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Conducting Annual Reviews

Start with (SMART) Goals

With clear, effective goals, employees know where they stand – whether they’re meeting expectations or possibly falling behind. Handled properly, goals also help align employees with the business and their coworkers, which boosts engagement.

Include employees in the goal creation process

You should involve your employees in the goal creation process, as it gives them a degree of ownership over their jobs – and, ultimately, their careers. Most employees have an idea of how they’d like their careers to develop, and if they’re assigning goals to themselves that are related to their continued growth, it makes them feel like they’re on the right path and that the company is supporting them. Similarly, employees indicate where their interests and strengths lie when they assign their own goals, which helps you see where to focus your efforts to increase productivity overall.

Your own goals (as a manager or department head) are important, but be careful not to overburden your employees or hold them to impossible standards. Since employees are more familiar with their workload and maximum capacity, their goal measurements may be more accurate than the ones you create. If they come back with a metric that is too low, you can always increase the number to motivate employees to work harder, but at least you’ll have a better idea of what they consider realistic.

Work SMARTer, not harder

Any goals you assign should be SMART. SMART is an acronym for:

Specific: The goal is focused on an area or task, not generalized
Measurable: The goal includes a metric, survey or audit that confirms whether it’s been met
Achievable: The goal increases employee output but is still possible
Relevant: The goal ties into the company plan or objectives
Timebound: The goal has a clear end date

If you’re following the SMART guidelines, your employees should have a clear understanding of what needs to be accomplished during the year.

Additional considerations when creating goals

Keep in mind that assigning stretch goals is a fine balancing act.

You want goals to be aggressive enough to motivate employees and boost their performance. But if goals are too aggressive, employees can get discouraged and disengage.

Set a handful of core goals, but only one or two more far-reaching stretch goals per year.

If you have multiple stretch goals that must be met for the year, consider doling them out to a team rather than a single employee. Meeting stretch goals is easier when you have multiple hands on deck. Group goals also encourage employees to work together, helping to strengthen teams and departments. Plus, workers may learn some new skills in the process.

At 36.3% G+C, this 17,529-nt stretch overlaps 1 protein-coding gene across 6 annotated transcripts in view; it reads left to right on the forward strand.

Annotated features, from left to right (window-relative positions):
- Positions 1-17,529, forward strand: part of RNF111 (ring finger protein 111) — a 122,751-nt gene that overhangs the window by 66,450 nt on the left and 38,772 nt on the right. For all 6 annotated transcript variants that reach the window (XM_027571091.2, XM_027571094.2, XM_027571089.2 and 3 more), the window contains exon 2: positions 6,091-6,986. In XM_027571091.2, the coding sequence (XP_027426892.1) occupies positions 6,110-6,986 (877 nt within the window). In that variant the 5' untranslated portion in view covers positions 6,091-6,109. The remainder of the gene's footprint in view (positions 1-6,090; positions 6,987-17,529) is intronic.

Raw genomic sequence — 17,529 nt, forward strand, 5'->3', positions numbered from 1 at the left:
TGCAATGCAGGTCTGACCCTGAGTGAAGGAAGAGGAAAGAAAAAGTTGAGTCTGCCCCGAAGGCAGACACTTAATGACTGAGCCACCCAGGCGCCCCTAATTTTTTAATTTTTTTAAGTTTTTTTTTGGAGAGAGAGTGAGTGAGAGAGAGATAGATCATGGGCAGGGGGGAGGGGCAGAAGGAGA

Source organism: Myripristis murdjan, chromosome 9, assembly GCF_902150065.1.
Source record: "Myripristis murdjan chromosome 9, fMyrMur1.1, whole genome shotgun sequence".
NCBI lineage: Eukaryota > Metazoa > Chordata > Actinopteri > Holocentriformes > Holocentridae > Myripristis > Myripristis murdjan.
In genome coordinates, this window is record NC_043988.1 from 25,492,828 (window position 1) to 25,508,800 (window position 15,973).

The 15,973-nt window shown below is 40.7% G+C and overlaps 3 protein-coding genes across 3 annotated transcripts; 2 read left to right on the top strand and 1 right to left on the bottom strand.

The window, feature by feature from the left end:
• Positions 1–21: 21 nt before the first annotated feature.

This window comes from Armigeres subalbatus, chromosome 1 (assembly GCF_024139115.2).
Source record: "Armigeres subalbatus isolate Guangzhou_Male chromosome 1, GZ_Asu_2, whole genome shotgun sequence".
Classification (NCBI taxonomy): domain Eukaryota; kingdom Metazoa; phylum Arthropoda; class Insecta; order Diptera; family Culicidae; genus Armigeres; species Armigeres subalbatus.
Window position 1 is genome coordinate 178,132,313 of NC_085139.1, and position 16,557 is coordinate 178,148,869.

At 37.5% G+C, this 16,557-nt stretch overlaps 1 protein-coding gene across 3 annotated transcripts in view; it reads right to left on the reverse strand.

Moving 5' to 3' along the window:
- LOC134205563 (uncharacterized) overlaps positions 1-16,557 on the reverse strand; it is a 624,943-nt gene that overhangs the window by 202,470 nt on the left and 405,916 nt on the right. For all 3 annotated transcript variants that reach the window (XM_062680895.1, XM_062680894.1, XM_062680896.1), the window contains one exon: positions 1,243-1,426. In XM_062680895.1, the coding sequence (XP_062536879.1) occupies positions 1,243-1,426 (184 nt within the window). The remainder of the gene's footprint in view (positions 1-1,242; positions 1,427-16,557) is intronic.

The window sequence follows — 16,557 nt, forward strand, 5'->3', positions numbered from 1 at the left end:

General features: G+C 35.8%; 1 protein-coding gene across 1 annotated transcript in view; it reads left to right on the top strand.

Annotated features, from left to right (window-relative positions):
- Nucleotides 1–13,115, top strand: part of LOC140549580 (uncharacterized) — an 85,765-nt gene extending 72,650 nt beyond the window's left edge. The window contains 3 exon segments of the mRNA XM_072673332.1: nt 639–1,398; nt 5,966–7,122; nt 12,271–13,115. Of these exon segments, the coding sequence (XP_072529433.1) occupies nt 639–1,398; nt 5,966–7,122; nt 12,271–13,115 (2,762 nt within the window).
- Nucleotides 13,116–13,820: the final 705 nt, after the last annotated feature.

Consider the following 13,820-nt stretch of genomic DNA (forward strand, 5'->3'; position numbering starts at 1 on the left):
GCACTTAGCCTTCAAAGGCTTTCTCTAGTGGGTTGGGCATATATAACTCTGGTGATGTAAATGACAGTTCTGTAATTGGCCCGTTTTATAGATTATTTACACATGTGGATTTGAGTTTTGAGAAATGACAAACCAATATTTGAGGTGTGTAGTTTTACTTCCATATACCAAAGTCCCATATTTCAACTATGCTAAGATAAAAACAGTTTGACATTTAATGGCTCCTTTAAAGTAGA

One final recommendation is to incorporate your company mission statement or core values into employee goals. Tying these values into your employees’ performance can make your workforce feel more connected to the company and their coworkers.

Strategies for Stronger, Results-Driven Performance Reviews

When it comes to managing employee performance, many companies miss the mark. And here’s why:

True performance management means more than conducting reviews with employees once or twice a year.

If you only provide feedback at review time – sitting across a desk and going point by point through a rigid appraisal form – you’re overlooking many valuable opportunities to mentor, support and guide your employees.

Instead, you should:

Provide regular and immediate feedback year-round. To help employees learn from their mistakes and overcome their challenges, you need to share feedback that’s specific and timely. If you’re plugged into what your employees are doing day to day, and have worked to maintain an “open door” policy with them, confronting them with constructive criticism will be easier.
Set the right foundation at the beginning of the year. Create some structure around your expectations for the position and what a positive, productive year should look like. With the employee’s input, take the time to determine a handful of objective, measurable goals. Strive for goals that are challenging, but at the same time attainable.
Keep track of daily performance. A performance log or digital file lets you jot down notes about an employee’s good or bad behavior, as you observe it or hear about it. This information can be a handy reference for weekly or monthly discussions and certainly, a much more reliable resource at review time than your memory!

Acing the actual appraisal

You’re keeping the lines of communication open with your employees and providing thoughtful feedback on a regular basis. Excellent! But like most companies, you also need to complete a written appraisal and conduct a formal, one-on-one review. Here’s how to make the most of it:

Be prepared. This should be obvious, but make sure you’ve thought through what you’re going to say, and how you’re going to say it, before sitting down with the employee. Whether you use a standard performance appraisal form or some other written format for rating key performance factors, you still need to talk through the contents and fill in additional details.